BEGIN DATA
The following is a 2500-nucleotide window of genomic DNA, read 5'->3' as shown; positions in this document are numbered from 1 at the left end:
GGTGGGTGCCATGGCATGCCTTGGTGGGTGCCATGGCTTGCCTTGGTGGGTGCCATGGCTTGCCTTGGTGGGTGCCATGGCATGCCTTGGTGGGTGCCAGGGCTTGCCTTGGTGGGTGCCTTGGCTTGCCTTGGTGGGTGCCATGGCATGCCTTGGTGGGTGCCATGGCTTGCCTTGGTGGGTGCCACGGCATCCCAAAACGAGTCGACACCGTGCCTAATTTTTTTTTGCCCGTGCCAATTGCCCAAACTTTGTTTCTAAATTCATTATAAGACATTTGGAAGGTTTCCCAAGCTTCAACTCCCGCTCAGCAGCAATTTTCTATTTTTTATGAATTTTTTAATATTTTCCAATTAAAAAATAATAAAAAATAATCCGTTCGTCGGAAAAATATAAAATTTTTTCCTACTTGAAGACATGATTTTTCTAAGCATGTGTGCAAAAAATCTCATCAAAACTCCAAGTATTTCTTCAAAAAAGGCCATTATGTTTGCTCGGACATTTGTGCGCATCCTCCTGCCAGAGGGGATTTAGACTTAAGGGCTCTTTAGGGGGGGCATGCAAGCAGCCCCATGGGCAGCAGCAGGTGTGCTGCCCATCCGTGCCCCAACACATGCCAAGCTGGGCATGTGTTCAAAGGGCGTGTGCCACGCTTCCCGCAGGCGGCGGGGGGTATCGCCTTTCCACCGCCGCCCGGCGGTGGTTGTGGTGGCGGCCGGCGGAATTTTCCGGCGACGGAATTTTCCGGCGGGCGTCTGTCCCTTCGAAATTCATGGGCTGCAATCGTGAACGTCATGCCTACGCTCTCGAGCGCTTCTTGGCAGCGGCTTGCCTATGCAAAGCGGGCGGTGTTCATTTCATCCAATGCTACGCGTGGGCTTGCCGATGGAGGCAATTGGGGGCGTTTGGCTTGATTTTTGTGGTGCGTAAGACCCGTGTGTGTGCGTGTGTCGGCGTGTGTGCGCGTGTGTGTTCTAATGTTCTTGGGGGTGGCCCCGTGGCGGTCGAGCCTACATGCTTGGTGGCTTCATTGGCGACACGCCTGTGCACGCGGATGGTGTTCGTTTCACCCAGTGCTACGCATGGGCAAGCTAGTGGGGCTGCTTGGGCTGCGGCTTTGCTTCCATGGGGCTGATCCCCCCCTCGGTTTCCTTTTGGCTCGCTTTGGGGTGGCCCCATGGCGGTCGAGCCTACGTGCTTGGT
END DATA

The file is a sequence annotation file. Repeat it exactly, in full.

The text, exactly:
The following is a 2500-nucleotide window of genomic DNA, read 5'->3' as shown; positions in this document are numbered from 1 at the left end:
GGTGGGTGCCATGGCATGCCTTGGTGGGTGCCATGGCTTGCCTTGGTGGGTGCCATGGCTTGCCTTGGTGGGTGCCATGGCATGCCTTGGTGGGTGCCAGGGCTTGCCTTGGTGGGTGCCTTGGCTTGCCTTGGTGGGTGCCATGGCATGCCTTGGTGGGTGCCATGGCTTGCCTTGGTGGGTGCCACGGCATCCCAAAACGAGTCGACACCGTGCCTAATTTTTTTTTGCCCGTGCCAATTGCCCAAACTTTGTTTCTAAATTCATTATAAGACATTTGGAAGGTTTCCCAAGCTTCAACTCCCGCTCAGCAGCAATTTTCTATTTTTTATGAATTTTTTAATATTTTCCAATTAAAAAATAATAAAAAATAATCCGTTCGTCGGAAAAATATAAAATTTTTTCCTACTTGAAGACATGATTTTTCTAAGCATGTGTGCAAAAAATCTCATCAAAACTCCAAGTATTTCTTCAAAAAAGGCCATTATGTTTGCTCGGACATTTGTGCGCATCCTCCTGCCAGAGGGGATTTAGACTTAAGGGCTCTTTAGGGGGGGCATGCAAGCAGCCCCATGGGCAGCAGCAGGTGTGCTGCCCATCCGTGCCCCAACACATGCCAAGCTGGGCATGTGTTCAAAGGGCGTGTGCCACGCTTCCCGCAGGCGGCGGGGGGTATCGCCTTTCCACCGCCGCCCGGCGGTGGTTGTGGTGGCGGCCGGCGGAATTTTCCGGCGACGGAATTTTCCGGCGGGCGTCTGTCCCTTCGAAATTCATGGGCTGCAATCGTGAACGTCATGCCTACGCTCTCGAGCGCTTCTTGGCAGCGGCTTGCCTATGCAAAGCGGGCGGTGTTCATTTCATCCAATGCTACGCGTGGGCTTGCCGATGGAGGCAATTGGGGGCGTTTGGCTTGATTTTTGTGGTGCGTAAGACCCGTGTGTGTGCGTGTGTCGGCGTGTGTGCGCGTGTGTGTTCTAATGTTCTTGGGGGTGGCCCCGTGGCGGTCGAGCCTACATGCTTGGTGGCTTCATTGGCGACACGCCTGTGCACGCGGATGGTGTTCGTTTCACCCAGTGCTACGCATGGGCAAGCTAGTGGGGCTGCTTGGGCTGCGGCTTTGCTTCCATGGGGCTGATCCCCCCCTCGGTTTCCTTTTGGCTCGCTTTGGGGTGGCCCCATGGCGGTCGAGCCTACGTGCTTGGT